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Manchester International Law Centre

soldier holding his gloves and helmet

Justice in non-international armed conflicts

Non-international armed conflicts (NIACs) have become more common and more complex over the last decades. Our exploratory study will lead to the preparation of guidelines for new judicial processes in such conflicts.

As is well-known by experts in the fields, one aspect of the NIACs that has remained largely unaddressed by existing regulatory frameworks is the justice that is commonly carried out by the actors involved in such conflicts. Those actors regularly set up courts, organise trials and enforce judgments. Those judicial processes and the establishment of such courts are not a new phenomenon awaiting international attention as they have been a de facto reality for decades. The simultaneous need for accountability as well as fair trial guarantees in NIACs are often voiced in the international arena. However, the international legal instruments addressing and regulating NIACs have fallen short of providing any useful institutional, procedural or substantive guidance.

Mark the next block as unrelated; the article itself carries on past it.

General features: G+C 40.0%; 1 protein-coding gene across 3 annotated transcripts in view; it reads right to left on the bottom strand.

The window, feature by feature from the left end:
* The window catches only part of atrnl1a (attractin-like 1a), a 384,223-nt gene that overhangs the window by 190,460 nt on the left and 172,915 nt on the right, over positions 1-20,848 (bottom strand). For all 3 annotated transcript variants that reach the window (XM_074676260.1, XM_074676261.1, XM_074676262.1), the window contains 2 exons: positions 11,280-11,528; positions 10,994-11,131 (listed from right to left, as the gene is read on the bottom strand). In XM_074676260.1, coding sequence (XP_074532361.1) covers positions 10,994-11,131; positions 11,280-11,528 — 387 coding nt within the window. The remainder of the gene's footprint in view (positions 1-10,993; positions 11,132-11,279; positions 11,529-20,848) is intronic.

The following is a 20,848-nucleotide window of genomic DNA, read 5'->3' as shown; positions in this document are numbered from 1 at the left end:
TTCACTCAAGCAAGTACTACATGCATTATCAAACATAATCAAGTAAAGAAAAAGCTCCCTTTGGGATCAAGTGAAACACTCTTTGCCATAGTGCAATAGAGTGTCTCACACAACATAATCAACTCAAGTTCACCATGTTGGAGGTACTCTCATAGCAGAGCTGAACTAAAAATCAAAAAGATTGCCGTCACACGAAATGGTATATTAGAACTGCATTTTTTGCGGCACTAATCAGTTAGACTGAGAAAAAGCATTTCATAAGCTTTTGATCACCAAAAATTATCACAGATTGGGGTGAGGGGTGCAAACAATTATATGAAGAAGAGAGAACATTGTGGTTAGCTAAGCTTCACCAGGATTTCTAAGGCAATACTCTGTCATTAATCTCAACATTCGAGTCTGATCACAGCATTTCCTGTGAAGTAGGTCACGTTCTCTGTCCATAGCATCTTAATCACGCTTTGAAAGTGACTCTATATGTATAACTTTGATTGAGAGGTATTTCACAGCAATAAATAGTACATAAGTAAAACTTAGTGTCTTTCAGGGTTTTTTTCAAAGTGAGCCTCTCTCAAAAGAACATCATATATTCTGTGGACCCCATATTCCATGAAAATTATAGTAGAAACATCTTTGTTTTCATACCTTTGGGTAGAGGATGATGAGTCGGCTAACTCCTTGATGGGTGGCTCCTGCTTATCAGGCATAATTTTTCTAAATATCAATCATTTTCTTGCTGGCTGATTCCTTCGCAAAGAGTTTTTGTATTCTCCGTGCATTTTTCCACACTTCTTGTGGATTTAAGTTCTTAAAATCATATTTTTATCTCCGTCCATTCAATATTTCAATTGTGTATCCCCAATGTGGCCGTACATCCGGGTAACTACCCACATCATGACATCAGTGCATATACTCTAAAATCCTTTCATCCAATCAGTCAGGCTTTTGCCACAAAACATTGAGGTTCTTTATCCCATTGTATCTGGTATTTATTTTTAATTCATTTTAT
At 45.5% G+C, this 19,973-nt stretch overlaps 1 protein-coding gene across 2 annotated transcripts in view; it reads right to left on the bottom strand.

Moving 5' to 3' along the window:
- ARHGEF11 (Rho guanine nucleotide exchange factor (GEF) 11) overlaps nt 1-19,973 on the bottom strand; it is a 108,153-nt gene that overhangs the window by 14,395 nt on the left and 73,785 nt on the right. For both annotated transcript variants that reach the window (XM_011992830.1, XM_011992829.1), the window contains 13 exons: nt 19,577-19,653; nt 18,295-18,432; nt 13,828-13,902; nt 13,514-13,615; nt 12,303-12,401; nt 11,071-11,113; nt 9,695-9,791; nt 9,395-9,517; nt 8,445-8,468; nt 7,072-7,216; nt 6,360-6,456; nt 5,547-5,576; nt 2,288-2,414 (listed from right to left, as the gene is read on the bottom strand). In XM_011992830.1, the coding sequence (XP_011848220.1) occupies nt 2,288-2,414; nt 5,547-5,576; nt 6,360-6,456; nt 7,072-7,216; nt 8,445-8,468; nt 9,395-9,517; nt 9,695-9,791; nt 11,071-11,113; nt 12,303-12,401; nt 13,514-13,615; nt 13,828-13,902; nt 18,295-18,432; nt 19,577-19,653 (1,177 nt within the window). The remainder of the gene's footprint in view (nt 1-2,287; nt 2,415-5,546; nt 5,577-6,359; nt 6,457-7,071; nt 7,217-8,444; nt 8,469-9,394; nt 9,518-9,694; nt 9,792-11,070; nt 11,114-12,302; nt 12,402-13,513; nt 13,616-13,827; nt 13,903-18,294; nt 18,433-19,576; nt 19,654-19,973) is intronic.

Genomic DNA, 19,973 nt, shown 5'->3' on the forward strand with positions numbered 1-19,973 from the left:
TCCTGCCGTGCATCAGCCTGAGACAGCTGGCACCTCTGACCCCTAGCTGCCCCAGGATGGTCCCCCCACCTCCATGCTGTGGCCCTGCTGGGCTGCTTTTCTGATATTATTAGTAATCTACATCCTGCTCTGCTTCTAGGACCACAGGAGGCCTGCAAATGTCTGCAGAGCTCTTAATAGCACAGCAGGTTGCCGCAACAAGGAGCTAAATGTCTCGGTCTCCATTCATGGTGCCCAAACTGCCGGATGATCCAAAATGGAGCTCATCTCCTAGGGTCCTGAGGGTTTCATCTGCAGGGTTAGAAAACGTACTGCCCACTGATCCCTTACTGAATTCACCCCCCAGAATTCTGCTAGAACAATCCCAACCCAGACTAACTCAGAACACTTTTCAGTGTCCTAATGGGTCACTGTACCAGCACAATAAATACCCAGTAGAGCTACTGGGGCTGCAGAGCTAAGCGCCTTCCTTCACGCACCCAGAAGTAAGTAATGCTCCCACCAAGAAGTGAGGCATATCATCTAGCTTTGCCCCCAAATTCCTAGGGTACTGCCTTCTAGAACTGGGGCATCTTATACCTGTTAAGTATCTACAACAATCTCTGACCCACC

It is in this context that the Manchester International Law Centre, the Syrian Legal Development Programme and Lawyers for Justice in Libya have come together and launched an exploratory study meant to lead to the preparation of guidelines for judicial processes in NIACs. While international legal instruments constitute a useful reference, the purpose of the project is not to unearth any existing law but, rather, to identify the most sensible and practical standards of justice applicable to those processes.

About the Syrian Legal Development Programme

SLDP founder, Ibrahim Olabi, discusses the programme, and the support he received from the Manchester International Law Centre.